The Universe Within, Part 2
Neil Shubin is a paleontologist who's fascinated by the deep history of the planet. The main narrative of the book centers on the origin of the universe and our place in it, with a good dose of geology on the way. Each chapter is a story of exploration and discovery, introducing the main—and often colorful—characters involved, and ends by showing what the cosmic or global upheavals described have to do with us. The overall message is that we, our bodies, and everything about them that makes us human, are the products of processes that started when time itself began.
Shubin is a fantastic teacher, and is the first person to get me (a biologist) genuinely excited about geology. He tells a good story, using intrigue and suspense to carry the reader along. I laughed at the stories of field trip misadventures and "innovative" experiments with frogs. The appendix even includes a link to recipes that satisfy Arctic campers, but are also perfect for serving to "company you never wish to see again." I particularly enjoyed the chapters on the discovery of continental drift (currently 1.5cm/year) and the carbon cycle. (If my summaries sound dry, the chapters are not.)
There were quite a number of "wow" moments for me as I read this book, even when I was already familiar with the science that was being explained. Most of the starlight we see at night was emitted before the first humans walked the earth, and it has taken many thousands of years to travel the huge distance to earth—that's how big the universe is. It was 300,000 years after the Big Bang before the first true atoms formed. Continental drift caused the planet to cool, and the body clock operates on a 24-hour cycle even when we don't see the Sun.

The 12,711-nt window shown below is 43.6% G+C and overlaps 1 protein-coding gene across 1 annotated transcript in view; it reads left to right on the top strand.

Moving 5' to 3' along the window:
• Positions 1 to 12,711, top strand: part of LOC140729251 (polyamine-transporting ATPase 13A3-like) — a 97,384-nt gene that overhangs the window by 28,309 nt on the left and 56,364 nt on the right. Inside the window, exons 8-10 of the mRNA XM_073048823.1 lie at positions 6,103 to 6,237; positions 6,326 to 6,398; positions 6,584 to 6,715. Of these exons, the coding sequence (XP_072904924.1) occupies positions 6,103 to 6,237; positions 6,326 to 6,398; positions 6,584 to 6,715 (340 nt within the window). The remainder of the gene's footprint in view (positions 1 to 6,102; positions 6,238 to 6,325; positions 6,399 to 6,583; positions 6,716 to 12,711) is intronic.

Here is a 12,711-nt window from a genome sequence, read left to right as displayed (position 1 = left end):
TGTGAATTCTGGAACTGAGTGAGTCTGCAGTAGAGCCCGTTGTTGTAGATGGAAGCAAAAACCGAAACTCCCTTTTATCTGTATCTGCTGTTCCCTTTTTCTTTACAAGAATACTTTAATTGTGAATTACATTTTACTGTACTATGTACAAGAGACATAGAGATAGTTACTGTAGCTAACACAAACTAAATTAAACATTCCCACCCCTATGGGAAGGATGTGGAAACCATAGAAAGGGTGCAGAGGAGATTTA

Through reading The Universe Within, I gained a deeper insight into the timescales by which God works. It was worth waiting hundreds of thousands of years for atoms more complex than lithium, and two billion years of single-cell life was for a reason. Any Christian knows that God almost never works by quick fixes, and creation is the ultimate example of how he is happy to work on long timescales. Somehow all this beauty, diversity, and fecundity but also pain, death, and violence, were all part of God's good world—fit for his purpose. The Garden of Eden was to be subdued, and that is what we have done, though we have made some gigantic mistakes on the way.
I am humbled by the fact that we are different from other animals not because of our own cleverness but as a result of forces (sustained by God) that shaped us over millions of years. Shubin's book has helped me to realize just how extraordinary the development of human life was. Any number of factors could have changed the course of history and eradicated our ancestors, but here we are. I felt something similar when I saw the human evolution exhibit at the Smithsonian museum. I'm proud to be human, but I know that I'm here by grace.
Ruth Bancewicz is a Research Associate at the Faraday Institute for Science and Religion, Cambridge, UK. Ruth's blog can be found at scienceandbelief.org
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